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HMRC loses court case over inheritance tax

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Lawson-West Solicitors - Expert Author

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22 July 2013

Her Majesty’s Revenue and Customs (HMRC) has lost its bid to charge inheritance tax on farmhouses where the farmland and farmhouse are not owned by the same person.

After a long-running court case, the Upper Tax Tribunal decided that agricultural property relief from inheritance tax on farmhouses is still allowable where the farmhouse and farmland is not owned by the same person – but is occupied by the same person.

The case in question relates to the Hanson family. While Mr Hanson senior owned the farmhouse for IHT purposes, his son was actually living in the property and also farming the 215 acres of land. Of the 215 acres, 128 were owned by the son with just 25 acres owned directly by the father, with the rest either rented or owned by other parties.

On the death of Mr Hanson senior, HMRC accepted that the farmhouse was occupied for agricultural purposes, but did not accept that it was “of a character appropriate to the amount of land owned by the deceased and farmed by his son” as IHT is charged solely on the deceased's estate.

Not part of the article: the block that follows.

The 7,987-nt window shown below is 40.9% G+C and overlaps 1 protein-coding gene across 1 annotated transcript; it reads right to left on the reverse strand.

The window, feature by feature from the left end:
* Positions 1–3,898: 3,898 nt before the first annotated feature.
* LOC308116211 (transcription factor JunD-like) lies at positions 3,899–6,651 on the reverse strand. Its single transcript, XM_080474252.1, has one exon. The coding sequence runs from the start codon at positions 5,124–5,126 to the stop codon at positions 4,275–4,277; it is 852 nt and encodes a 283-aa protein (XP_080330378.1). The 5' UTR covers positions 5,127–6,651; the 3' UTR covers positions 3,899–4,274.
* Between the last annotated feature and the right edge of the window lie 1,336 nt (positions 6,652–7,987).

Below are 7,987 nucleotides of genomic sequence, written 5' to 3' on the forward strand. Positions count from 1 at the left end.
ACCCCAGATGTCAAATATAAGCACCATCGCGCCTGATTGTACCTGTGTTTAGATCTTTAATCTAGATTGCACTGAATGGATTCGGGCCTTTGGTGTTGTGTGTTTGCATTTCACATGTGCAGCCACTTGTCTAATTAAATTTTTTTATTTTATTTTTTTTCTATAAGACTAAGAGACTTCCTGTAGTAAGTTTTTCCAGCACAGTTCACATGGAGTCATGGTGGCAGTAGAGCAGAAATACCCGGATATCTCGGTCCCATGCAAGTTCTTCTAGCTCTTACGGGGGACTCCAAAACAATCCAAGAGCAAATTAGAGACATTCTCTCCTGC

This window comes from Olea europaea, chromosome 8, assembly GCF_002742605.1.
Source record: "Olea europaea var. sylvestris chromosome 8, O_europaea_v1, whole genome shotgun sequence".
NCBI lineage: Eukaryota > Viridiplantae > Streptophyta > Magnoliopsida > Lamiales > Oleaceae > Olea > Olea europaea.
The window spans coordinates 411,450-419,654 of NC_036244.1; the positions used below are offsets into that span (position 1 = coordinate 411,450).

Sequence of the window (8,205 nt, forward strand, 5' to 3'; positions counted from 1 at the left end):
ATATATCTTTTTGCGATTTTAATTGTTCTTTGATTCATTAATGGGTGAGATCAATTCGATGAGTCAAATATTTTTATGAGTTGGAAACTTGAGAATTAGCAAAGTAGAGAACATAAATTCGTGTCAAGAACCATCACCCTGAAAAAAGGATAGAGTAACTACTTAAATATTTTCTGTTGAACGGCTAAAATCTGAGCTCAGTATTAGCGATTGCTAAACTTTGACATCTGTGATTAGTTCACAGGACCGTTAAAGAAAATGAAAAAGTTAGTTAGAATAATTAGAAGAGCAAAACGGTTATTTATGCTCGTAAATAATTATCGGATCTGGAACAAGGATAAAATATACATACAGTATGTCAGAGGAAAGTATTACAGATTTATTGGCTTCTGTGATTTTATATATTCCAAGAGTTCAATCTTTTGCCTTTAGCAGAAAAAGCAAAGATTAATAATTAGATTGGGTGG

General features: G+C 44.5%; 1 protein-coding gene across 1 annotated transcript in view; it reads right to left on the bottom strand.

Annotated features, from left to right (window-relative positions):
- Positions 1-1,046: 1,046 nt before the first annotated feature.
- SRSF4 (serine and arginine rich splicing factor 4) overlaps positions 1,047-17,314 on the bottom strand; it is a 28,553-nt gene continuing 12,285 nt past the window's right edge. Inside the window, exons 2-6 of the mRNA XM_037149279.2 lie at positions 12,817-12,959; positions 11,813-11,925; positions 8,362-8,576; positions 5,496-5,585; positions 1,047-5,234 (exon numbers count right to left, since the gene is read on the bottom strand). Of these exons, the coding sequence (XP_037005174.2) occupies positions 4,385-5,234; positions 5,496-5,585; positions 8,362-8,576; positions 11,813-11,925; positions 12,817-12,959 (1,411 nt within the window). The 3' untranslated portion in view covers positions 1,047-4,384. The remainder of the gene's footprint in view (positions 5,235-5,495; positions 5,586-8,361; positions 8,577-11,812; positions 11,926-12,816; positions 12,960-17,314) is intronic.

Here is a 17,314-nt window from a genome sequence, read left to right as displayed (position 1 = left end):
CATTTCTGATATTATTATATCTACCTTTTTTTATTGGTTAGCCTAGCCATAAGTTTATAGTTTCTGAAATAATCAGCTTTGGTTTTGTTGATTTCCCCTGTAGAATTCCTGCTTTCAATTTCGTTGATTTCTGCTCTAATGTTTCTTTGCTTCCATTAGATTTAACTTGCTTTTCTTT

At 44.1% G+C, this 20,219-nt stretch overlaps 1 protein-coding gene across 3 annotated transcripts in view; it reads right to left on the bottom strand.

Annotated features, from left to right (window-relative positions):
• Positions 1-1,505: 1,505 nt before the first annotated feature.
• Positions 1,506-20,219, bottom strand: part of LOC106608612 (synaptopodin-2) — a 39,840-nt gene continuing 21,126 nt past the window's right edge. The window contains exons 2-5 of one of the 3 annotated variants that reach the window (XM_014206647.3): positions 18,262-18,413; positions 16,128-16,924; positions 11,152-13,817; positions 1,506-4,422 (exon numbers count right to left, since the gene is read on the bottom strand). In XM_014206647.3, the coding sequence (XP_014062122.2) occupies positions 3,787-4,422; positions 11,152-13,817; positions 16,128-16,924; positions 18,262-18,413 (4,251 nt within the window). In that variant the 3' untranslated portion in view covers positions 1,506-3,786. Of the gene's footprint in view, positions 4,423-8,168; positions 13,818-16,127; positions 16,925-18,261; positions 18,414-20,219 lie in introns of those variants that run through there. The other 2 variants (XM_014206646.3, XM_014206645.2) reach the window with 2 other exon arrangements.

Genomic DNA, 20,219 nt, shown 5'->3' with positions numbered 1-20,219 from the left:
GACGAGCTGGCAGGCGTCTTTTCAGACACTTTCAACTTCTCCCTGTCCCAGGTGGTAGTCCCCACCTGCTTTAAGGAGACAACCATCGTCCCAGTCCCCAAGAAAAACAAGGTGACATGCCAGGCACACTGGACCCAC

However, the Upper Tier Tribunal said that HMRC must take into account the entire area farmed by the son and that ‘common occupation’ therefore applied. The decision is seen as welcome for farming  families who will now be able to apply for agricultural property relief where ownership of property and land is fragmented.

If you’d like advice on Inheritance Tax and future planning please contact Alistair Dobson at Lawson-West on 01858 445 480.


About the Author

Lawson-West specialise in commercial, business and employment law. Our team of dedicated commercial solicitors can help with buying or selling a business, business law and disputes, landlord and tenant issues and commercial property. Our expert employment team can offer practical advice and guidance on all aspects of employment law including redundancy, compromise agreements and dismissal procedures. Visit www.lawson-west.co.uk for more information.



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Article Published/Sorted/Amended on Scopulus 2013-08-13 14:33:06 in Tax Articles

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